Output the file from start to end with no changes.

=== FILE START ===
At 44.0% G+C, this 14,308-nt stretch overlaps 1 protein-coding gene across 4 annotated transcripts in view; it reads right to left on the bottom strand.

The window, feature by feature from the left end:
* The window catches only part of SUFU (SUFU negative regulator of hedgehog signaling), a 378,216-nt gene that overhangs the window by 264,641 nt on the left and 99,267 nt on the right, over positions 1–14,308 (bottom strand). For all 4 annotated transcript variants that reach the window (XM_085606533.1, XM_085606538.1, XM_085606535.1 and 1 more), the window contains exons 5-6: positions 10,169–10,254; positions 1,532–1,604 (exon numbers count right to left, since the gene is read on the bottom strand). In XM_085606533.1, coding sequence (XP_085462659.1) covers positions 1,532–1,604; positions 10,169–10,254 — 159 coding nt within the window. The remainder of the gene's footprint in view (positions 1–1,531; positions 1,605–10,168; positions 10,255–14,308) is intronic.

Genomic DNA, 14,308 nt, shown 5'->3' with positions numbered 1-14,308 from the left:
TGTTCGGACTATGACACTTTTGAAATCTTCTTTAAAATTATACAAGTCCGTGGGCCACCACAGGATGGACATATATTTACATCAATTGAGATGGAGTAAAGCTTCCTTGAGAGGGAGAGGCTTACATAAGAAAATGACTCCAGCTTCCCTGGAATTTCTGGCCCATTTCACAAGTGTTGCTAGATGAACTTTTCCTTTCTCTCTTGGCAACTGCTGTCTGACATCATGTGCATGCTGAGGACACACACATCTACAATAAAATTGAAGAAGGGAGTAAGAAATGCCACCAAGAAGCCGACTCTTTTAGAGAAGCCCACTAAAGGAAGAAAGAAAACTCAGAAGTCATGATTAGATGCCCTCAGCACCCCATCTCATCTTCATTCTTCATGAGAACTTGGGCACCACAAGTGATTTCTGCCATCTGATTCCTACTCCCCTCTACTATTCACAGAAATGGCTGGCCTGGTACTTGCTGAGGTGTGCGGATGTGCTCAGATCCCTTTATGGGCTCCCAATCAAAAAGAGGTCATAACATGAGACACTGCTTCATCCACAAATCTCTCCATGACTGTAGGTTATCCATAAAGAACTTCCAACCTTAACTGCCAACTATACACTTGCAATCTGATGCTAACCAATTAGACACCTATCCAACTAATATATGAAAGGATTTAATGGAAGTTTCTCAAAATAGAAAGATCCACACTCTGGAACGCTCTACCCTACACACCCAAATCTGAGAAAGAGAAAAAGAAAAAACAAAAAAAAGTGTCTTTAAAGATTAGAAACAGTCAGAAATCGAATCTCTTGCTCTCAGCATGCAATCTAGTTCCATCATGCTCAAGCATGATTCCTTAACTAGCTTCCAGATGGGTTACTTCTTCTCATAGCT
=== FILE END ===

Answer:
At 44.0% G+C, this 14,308-nt stretch overlaps 1 protein-coding gene across 4 annotated transcripts in view; it reads right to left on the bottom strand.

The window, feature by feature from the left end:
* The window catches only part of SUFU (SUFU negative regulator of hedgehog signaling), a 378,216-nt gene that overhangs the window by 264,641 nt on the left and 99,267 nt on the right, over positions 1–14,308 (bottom strand). For all 4 annotated transcript variants that reach the window (XM_085606533.1, XM_085606538.1, XM_085606535.1 and 1 more), the window contains exons 5-6: positions 10,169–10,254; positions 1,532–1,604 (exon numbers count right to left, since the gene is read on the bottom strand). In XM_085606533.1, coding sequence (XP_085462659.1) covers positions 1,532–1,604; positions 10,169–10,254 — 159 coding nt within the window. The remainder of the gene's footprint in view (positions 1–1,531; positions 1,605–10,168; positions 10,255–14,308) is intronic.

Genomic DNA, 14,308 nt, shown 5'->3' with positions numbered 1-14,308 from the left:
TGTTCGGACTATGACACTTTTGAAATCTTCTTTAAAATTATACAAGTCCGTGGGCCACCACAGGATGGACATATATTTACATCAATTGAGATGGAGTAAAGCTTCCTTGAGAGGGAGAGGCTTACATAAGAAAATGACTCCAGCTTCCCTGGAATTTCTGGCCCATTTCACAAGTGTTGCTAGATGAACTTTTCCTTTCTCTCTTGGCAACTGCTGTCTGACATCATGTGCATGCTGAGGACACACACATCTACAATAAAATTGAAGAAGGGAGTAAGAAATGCCACCAAGAAGCCGACTCTTTTAGAGAAGCCCACTAAAGGAAGAAAGAAAACTCAGAAGTCATGATTAGATGCCCTCAGCACCCCATCTCATCTTCATTCTTCATGAGAACTTGGGCACCACAAGTGATTTCTGCCATCTGATTCCTACTCCCCTCTACTATTCACAGAAATGGCTGGCCTGGTACTTGCTGAGGTGTGCGGATGTGCTCAGATCCCTTTATGGGCTCCCAATCAAAAAGAGGTCATAACATGAGACACTGCTTCATCCACAAATCTCTCCATGACTGTAGGTTATCCATAAAGAACTTCCAACCTTAACTGCCAACTATACACTTGCAATCTGATGCTAACCAATTAGACACCTATCCAACTAATATATGAAAGGATTTAATGGAAGTTTCTCAAAATAGAAAGATCCACACTCTGGAACGCTCTACCCTACACACCCAAATCTGAGAAAGAGAAAAAGAAAAAACAAAAAAAAGTGTCTTTAAAGATTAGAAACAGTCAGAAATCGAATCTCTTGCTCTCAGCATGCAATCTAGTTCCATCATGCTCAAGCATGATTCCTTAACTAGCTTCCAGATGGGTTACTTCTTCTCATAGCT